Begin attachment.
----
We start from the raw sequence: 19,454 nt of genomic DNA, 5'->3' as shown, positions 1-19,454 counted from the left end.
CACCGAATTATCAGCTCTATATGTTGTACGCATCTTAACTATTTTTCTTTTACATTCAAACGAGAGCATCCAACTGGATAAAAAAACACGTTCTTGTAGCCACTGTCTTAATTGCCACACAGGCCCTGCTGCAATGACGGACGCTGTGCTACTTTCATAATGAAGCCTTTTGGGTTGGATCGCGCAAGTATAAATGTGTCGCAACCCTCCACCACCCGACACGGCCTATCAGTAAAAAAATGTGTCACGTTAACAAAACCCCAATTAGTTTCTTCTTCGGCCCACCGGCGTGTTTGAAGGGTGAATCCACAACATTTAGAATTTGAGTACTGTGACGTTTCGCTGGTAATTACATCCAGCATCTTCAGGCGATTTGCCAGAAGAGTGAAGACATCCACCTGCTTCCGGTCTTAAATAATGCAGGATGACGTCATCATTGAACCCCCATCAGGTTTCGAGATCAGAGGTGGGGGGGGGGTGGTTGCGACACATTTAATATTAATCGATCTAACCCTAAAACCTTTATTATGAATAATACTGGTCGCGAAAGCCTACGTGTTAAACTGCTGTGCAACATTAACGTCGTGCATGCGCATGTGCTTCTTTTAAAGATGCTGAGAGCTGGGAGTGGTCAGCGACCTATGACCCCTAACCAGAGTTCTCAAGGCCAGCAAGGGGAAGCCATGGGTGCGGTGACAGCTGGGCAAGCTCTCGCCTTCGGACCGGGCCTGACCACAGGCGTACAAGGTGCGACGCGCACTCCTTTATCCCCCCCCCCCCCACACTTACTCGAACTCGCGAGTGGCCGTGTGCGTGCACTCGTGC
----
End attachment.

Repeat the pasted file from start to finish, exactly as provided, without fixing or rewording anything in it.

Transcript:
We start from the raw sequence: 19,454 nt of genomic DNA, 5'->3' as shown, positions 1-19,454 counted from the left end.
CACCGAATTATCAGCTCTATATGTTGTACGCATCTTAACTATTTTTCTTTTACATTCAAACGAGAGCATCCAACTGGATAAAAAAACACGTTCTTGTAGCCACTGTCTTAATTGCCACACAGGCCCTGCTGCAATGACGGACGCTGTGCTACTTTCATAATGAAGCCTTTTGGGTTGGATCGCGCAAGTATAAATGTGTCGCAACCCTCCACCACCCGACACGGCCTATCAGTAAAAAAATGTGTCACGTTAACAAAACCCCAATTAGTTTCTTCTTCGGCCCACCGGCGTGTTTGAAGGGTGAATCCACAACATTTAGAATTTGAGTACTGTGACGTTTCGCTGGTAATTACATCCAGCATCTTCAGGCGATTTGCCAGAAGAGTGAAGACATCCACCTGCTTCCGGTCTTAAATAATGCAGGATGACGTCATCATTGAACCCCCATCAGGTTTCGAGATCAGAGGTGGGGGGGGGGTGGTTGCGACACATTTAATATTAATCGATCTAACCCTAAAACCTTTATTATGAATAATACTGGTCGCGAAAGCCTACGTGTTAAACTGCTGTGCAACATTAACGTCGTGCATGCGCATGTGCTTCTTTTAAAGATGCTGAGAGCTGGGAGTGGTCAGCGACCTATGACCCCTAACCAGAGTTCTCAAGGCCAGCAAGGGGAAGCCATGGGTGCGGTGACAGCTGGGCAAGCTCTCGCCTTCGGACCGGGCCTGACCACAGGCGTACAAGGTGCGACGCGCACTCCTTTATCCCCCCCCCCCCCACACTTACTCGAACTCGCGAGTGGCCGTGTGCGTGCACTCGTGC